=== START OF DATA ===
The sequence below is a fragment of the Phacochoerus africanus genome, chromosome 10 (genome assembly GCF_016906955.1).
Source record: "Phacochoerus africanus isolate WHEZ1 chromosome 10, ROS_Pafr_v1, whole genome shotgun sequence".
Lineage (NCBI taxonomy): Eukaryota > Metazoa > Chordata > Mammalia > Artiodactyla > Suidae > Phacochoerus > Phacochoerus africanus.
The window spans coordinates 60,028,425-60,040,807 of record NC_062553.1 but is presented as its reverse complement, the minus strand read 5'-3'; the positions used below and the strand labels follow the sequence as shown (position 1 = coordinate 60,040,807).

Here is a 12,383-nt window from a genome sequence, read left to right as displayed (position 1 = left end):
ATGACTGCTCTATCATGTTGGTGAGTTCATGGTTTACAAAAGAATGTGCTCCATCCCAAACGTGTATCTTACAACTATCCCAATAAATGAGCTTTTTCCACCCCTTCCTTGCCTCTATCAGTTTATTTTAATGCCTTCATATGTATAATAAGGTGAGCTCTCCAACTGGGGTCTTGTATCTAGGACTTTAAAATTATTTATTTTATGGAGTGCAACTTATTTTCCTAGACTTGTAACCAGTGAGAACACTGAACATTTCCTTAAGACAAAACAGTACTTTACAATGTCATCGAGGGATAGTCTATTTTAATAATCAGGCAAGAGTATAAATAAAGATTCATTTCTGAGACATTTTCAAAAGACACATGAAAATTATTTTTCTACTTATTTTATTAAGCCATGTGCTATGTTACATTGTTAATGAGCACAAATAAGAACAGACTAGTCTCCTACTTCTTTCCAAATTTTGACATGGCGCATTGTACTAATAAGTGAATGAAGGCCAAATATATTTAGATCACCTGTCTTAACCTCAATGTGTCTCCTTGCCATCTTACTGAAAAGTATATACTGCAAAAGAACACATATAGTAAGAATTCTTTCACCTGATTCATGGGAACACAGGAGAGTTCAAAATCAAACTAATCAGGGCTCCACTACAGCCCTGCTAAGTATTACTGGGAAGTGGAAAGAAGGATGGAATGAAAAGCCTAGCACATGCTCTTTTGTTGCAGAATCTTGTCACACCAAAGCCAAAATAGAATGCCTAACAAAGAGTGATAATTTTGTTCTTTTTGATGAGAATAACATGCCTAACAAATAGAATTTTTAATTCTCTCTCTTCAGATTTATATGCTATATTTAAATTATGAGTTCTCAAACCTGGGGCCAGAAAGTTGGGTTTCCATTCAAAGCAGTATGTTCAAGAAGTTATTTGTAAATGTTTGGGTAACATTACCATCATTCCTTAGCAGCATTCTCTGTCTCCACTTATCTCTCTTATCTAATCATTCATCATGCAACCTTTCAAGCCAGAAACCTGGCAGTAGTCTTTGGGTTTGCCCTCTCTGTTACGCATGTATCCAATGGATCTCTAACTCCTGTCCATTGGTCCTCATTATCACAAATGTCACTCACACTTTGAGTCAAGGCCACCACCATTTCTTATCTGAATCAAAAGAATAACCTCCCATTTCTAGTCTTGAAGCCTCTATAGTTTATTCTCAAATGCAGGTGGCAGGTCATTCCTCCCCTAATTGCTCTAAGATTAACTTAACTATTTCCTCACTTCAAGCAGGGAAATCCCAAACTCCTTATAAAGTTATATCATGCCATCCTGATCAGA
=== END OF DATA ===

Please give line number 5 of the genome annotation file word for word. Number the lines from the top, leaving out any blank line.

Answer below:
Here is a 12,383-nt window from a genome sequence, read left to right as displayed (position 1 = left end):